Whether working in egg tempera, watercolor, oil, lithography or clay, or on an intimate easel painting or on a football field-length mural, Benton created bold images that in retrospect have a definite '30s "Deco" quality. Characteristically they possess pronounced undulations, and intense color and/or theatrical tonal contrasts as insistent as Michelangelo's Mannerist work and Caravaggio's altarpieces. Moreover, every single object in a Benton picture is subordinated to the shape of the overall composition, which is usually designed from a high vantage point so as to create a fairly deep sense of space. His vivid imagery not only refuses to sit still, but is so graphically designed (complete with an unflinching and often crude sense of caricature to the figures' bodies and faces) that specific paintings are easy to recall from memory after being viewed only once. I think it goes without saying that this specific pictorial approach, which Benton crafted with great care and intention, has no gray area: you either love it or hate it. It would appear that this type of painting would be easy to mimic, but as many artists, copyists, and forgers of Benton paintings have learned, their efforts usually fall far short of the mark.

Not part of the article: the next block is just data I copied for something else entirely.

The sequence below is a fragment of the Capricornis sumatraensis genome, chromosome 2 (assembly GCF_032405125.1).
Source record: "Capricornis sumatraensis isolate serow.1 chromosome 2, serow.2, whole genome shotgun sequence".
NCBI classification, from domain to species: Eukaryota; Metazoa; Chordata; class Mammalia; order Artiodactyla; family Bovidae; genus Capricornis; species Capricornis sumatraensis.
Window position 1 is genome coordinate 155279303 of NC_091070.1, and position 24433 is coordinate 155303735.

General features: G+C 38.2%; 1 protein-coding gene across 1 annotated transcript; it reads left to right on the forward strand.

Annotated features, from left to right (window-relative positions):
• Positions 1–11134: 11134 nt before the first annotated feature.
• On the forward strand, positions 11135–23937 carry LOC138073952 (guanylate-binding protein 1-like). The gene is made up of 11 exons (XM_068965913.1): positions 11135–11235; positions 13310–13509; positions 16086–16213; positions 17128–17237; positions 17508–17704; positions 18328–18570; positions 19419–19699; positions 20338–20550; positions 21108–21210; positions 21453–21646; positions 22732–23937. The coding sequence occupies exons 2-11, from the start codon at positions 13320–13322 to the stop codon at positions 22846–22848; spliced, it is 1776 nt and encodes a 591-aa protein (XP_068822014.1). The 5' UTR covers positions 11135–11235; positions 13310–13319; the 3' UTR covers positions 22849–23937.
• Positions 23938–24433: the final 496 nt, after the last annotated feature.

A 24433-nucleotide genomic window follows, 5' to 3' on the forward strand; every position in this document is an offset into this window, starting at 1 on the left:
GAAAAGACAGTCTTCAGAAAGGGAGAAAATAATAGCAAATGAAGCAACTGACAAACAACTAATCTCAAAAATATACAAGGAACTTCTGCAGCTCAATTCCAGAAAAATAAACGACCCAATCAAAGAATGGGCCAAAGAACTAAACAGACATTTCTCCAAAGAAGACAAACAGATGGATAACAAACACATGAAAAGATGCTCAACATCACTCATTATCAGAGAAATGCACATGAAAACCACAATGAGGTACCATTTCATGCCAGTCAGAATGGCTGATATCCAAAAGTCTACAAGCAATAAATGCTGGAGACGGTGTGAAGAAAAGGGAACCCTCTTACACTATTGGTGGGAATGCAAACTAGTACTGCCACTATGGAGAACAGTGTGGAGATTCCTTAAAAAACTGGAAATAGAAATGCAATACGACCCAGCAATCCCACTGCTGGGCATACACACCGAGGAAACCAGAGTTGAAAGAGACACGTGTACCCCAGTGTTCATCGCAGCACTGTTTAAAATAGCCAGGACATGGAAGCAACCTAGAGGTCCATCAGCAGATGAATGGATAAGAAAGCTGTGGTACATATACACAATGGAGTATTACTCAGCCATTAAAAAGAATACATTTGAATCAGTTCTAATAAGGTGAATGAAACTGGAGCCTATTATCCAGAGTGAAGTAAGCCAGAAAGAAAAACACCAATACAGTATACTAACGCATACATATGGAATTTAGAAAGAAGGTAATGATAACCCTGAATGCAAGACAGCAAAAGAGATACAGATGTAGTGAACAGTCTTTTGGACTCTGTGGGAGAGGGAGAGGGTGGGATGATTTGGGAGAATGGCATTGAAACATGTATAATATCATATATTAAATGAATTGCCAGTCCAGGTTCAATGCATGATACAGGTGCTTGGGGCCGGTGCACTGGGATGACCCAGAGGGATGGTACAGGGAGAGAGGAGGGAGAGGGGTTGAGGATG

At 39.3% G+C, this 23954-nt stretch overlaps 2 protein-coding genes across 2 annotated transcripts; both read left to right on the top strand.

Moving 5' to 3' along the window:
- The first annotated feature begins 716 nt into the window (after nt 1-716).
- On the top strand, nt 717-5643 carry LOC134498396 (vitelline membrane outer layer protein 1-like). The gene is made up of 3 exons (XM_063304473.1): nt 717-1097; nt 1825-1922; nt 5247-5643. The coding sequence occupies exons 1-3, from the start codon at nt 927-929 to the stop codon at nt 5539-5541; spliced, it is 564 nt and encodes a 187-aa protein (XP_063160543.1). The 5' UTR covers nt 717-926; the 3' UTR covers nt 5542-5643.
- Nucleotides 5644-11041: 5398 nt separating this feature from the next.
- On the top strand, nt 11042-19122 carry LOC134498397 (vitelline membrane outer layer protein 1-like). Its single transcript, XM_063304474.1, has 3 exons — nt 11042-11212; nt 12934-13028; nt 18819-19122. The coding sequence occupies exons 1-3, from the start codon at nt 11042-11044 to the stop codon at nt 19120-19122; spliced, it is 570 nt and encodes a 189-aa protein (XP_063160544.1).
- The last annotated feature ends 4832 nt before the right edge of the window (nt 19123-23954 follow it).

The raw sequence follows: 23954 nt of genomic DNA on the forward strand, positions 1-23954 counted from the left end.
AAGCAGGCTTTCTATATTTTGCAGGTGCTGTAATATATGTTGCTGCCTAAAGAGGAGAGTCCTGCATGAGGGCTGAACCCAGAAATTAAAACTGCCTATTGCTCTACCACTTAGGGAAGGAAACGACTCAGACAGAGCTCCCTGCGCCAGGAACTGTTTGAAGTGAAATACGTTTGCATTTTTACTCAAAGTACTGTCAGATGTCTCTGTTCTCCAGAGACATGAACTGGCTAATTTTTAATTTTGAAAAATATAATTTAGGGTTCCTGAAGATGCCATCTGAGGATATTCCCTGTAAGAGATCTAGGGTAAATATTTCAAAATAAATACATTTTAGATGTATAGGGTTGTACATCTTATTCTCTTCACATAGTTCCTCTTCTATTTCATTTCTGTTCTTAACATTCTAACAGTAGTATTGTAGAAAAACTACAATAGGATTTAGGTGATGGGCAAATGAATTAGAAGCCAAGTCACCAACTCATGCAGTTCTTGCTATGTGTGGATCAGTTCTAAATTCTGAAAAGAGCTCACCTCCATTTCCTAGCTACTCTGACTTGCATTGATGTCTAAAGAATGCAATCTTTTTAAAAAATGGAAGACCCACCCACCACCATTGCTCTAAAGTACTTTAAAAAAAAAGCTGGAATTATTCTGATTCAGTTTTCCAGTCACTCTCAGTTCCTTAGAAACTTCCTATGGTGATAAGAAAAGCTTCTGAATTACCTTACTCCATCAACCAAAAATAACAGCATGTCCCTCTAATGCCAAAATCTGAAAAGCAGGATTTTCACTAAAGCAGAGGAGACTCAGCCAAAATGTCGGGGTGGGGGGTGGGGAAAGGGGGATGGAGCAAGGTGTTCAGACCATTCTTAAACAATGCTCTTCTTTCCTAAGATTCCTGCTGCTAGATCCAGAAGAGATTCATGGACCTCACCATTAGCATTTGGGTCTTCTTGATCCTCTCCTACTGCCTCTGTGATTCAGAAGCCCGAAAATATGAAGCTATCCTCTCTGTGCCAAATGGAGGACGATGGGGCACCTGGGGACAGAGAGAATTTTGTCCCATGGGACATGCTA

In the space of just five years, from 1930 to 1935, Benton produced four enormous mural cycles, consisting of about 7,000 square feet of canvas, which he populated with some over 1,000 figures.  Oddly, he worked in a medium seldom used on a large scale, the painstaking old master technique of egg tempera, which he seems to have liked both because of its bright, clear colors, and because the paint dried quickly. The themes of his murals were America Today (painted for the New School of Social Research, 1930) The Arts of Life in America (painted for The Whitney Studio Club Mural,1932), A Social History of Indiana (painted for the State of Indiana's pavilion at the 1933 Chicago World's Fair), and A Social History of Missouri (painted for the House Lounge in the Missouri State Capitol Building, Jefferson City, 1935/6). Of these only the Missouri Mural is still in its original location.